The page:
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Golf News - 2009 Ryder Cup
Confusion over Scottish bids - including two 'around St Andrews' - Player views and reaction
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Coltart's case for Scotland

Ian Broadley, The Herald, 8 November 2000

Coltart is adamant that the 2009 Ryder Cup must return to Scotland because its rightful claims have been ignored for 27 years.

Preparing for the American Express Championship, the Scot insisted: "That is too long to wait for the Ryder Cup to return to our country. Scotland needs it to attract tourists. Wherever I go there are few signs telling people to play golf at the birthplace of the game, but when I travel to Ireland, for instance, the opposite is true and they have the 2005 Ryder Cup at The K Club.

"Yet we have courses which are among the best in the world and the friendliest people. We should be beating our own drum much louder. For me, playing on a winning Ryder Cup team in my native land would be fantastic."

While Sandy Jones, chief executive of the Professional Golfers Association, was insistent that no decision has yet been reached about the 2009 event, Herald Sport understands Scotland is in line to secure one of the most prestigious events in sport.

This is due to the initiative of the Scottish Executive and the Bank of Scotland in jointly launching a £30m bid to defeat attempts by England and Wales to stage the biannual contest.

"We are still considering bids from Scotland, England and Wales," Jones said last night. "The successful country will be announced early in February and after that the host course be considered.

"Should it be Scotland, there are six possibilities. Carnoustie, Loch Lomond, Turnberry, Gleneagles, and two around St Andrews.

Ryder Cup claim is premature

The Courier, 8 November 2000

A report that Gleneagles has been given a nudge and a wink to suggest it will be awarded the 2009 Ryder Cup appears to be a fairway’s width off the mark, as the Perthshire golfing resort does not even yet have a bid on the table to be considered.

As of now, Gleneagles is one of a number of Scottish courses which has been included in a Scotland-wide effort to bring the biennial America versus Europe competition to this country.

European golf’s governing body, the PGA, will announce in January which nation will host the 2009 matches but it will not be until September that individual bids will be judged.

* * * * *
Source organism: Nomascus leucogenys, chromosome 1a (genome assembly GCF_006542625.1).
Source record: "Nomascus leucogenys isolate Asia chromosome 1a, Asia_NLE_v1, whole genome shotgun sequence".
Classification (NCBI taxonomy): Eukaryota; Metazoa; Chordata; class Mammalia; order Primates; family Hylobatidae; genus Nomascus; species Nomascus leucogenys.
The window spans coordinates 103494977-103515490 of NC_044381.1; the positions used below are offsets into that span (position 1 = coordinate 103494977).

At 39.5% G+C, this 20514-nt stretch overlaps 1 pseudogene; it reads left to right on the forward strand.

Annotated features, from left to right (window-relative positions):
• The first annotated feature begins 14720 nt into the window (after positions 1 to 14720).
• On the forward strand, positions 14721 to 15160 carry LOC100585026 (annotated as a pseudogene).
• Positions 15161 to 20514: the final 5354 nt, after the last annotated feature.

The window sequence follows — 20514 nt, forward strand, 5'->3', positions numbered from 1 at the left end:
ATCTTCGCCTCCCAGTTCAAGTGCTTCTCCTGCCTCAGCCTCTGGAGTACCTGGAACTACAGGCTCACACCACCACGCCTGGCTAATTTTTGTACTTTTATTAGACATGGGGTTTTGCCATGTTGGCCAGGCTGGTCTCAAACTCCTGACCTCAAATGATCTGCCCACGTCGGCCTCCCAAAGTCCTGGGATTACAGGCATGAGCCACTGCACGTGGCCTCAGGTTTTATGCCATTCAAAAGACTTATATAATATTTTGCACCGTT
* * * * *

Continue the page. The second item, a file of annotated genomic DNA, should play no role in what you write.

Gleneagles therefore confirmed yesterday that to suggest that they have already been earmarked as the successful venue - claim made by a Glasgow newspaper - would be “very very premature to say the Least."

A spokesperson pointed out, “We were involved with Scotland’s bid at the end of last month and we won’t hear anything about that until January, then September will be the time for individual bids should Scotland be chosen as the host country.

“Gleneagles certainly isn’t involved at the moment and effectively, there is no bid.

“Come January we would be delighted if Scotland is chosen and we can submit our bid and we will put ours in alongside the other venues in this country.

“But we definitely have not been chosen yet and to say that is very, very premature to say the least."

Woods backs Scotland bid to host Ryder Cup

Mike Aitken, The Scotsman, 8 November 2000

Tiger Woods, the world's leading golfer, has given his backing to Scotland's bid to host the Ryder Cup in 2009.

Speaking to The Scotsman as he strolled to the practice range at the American Express Championship in Valderrama, Woods talked of his fondness for the country which gave the game of golf to the world.

"I would love to play in a Ryder Cup in Scotland – that would be a fantastic thing to do," he said. "Most of all I would really like to take part in a Ryder Cup on a links course. Links golf is one of the aspects of the game I enjoy most. I know that they used to play the Ryder Cup on links courses all the time. It would be terrific if that could happen again.

While the Scottish Executive's bid to edge out opposition from Wales and England involves support from inland venues at Gleneagles and Loch Lomond, officials at Turnberry, St Andrews and Carnoustie will be pleased to learn Woods is keen to compete in golf's most prestigious event on one of Scotland's great seaside links.

In the bidding process for 2009 – no decision on a country, never mind a course, will be reached before the new year – only Scotland offers the possibility of playing on a links. Although not mentioned in the official bid document, Muirfield has also expressed an interest in holding the match again.

If Woods has a preference for any venue, it would probably be for the Old Course. The scene of his first Open championship victory in July and career Grand Slam holds a special place in Tiger's affections. In fact, he wishes he could go back to St Andrews next summer to defend his title.